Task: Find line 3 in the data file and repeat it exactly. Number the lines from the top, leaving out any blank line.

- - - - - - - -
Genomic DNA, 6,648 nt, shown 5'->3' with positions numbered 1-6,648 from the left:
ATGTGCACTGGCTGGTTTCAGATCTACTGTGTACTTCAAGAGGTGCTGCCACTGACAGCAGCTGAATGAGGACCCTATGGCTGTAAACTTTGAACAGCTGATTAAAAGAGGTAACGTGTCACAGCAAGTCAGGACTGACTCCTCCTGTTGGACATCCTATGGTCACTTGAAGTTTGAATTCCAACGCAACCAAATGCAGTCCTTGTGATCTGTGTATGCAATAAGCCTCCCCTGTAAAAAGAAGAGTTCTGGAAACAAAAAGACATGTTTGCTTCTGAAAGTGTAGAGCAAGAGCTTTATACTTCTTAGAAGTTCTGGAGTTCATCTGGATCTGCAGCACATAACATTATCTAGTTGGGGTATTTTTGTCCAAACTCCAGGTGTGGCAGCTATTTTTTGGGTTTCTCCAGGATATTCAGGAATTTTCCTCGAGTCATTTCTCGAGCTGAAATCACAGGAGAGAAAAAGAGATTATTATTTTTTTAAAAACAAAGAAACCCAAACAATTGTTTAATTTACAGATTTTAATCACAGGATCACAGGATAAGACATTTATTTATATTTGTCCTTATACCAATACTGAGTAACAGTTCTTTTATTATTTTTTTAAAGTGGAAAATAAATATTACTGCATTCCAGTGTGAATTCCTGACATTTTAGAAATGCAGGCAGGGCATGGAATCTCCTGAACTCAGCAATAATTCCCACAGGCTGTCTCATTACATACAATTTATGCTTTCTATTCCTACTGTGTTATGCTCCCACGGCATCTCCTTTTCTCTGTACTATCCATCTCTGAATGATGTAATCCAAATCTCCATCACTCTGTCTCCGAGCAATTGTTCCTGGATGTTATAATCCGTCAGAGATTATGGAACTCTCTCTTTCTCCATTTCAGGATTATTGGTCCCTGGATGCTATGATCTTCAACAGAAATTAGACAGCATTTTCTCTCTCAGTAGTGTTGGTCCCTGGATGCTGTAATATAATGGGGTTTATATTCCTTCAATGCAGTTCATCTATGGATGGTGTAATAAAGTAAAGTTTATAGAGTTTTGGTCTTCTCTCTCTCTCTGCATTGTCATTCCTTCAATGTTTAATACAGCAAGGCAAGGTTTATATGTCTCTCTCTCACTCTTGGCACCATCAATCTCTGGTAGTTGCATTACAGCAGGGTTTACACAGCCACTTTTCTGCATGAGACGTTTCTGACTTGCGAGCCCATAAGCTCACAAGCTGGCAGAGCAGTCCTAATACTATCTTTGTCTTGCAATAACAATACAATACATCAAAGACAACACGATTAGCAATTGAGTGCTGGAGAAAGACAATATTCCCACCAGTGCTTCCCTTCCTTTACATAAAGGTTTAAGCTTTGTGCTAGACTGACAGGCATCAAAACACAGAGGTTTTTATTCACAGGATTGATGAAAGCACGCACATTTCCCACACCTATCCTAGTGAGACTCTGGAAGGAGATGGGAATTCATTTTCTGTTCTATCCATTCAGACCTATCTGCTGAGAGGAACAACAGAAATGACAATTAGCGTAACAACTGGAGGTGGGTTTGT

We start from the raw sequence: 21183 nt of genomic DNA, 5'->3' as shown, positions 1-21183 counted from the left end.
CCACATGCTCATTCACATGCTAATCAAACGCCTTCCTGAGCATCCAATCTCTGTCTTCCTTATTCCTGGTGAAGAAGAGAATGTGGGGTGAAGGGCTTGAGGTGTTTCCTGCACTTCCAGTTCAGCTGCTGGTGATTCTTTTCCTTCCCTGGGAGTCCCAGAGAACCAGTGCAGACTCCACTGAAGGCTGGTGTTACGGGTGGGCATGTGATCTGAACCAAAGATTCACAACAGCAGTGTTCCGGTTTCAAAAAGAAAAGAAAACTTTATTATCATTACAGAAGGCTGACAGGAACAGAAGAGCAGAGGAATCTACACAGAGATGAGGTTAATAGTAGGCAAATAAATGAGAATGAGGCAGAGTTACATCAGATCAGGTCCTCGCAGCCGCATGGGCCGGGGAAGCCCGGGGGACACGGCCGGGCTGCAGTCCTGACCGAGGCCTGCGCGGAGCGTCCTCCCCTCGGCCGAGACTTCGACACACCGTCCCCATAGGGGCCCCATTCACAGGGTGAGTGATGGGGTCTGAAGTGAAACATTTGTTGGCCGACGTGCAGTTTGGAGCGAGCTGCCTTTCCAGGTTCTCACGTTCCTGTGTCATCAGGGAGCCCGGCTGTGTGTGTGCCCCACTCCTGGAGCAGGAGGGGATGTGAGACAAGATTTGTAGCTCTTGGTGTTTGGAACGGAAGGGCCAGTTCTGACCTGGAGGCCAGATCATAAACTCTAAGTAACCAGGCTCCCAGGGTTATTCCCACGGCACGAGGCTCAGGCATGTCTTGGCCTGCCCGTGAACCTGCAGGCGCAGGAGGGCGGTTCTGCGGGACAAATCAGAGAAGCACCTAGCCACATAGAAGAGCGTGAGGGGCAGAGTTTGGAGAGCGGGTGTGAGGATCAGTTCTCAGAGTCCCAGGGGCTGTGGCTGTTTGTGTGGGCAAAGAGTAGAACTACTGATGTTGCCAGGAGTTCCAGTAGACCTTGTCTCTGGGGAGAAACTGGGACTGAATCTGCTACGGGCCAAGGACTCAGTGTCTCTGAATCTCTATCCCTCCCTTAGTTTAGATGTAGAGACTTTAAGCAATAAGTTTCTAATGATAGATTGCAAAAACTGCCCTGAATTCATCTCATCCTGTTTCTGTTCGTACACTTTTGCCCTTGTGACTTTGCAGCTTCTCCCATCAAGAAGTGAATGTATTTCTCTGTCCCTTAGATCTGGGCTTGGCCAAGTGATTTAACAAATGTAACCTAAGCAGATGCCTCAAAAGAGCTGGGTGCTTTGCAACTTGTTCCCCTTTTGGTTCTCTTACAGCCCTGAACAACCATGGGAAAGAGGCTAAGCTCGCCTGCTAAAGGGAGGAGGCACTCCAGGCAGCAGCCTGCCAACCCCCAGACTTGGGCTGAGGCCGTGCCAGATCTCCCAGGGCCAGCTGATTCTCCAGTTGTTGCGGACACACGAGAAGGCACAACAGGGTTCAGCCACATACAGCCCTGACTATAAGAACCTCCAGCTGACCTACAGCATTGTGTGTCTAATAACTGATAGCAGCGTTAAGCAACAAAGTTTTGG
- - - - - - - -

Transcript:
We start from the raw sequence: 21183 nt of genomic DNA, 5'->3' as shown, positions 1-21183 counted from the left end.